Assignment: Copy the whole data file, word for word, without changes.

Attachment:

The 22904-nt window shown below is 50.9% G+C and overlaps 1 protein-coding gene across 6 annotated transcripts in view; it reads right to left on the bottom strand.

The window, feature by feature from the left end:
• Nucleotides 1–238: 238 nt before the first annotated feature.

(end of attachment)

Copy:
The 22904-nt window shown below is 50.9% G+C and overlaps 1 protein-coding gene across 6 annotated transcripts in view; it reads right to left on the bottom strand.

The window, feature by feature from the left end:
• Nucleotides 1–238: 238 nt before the first annotated feature.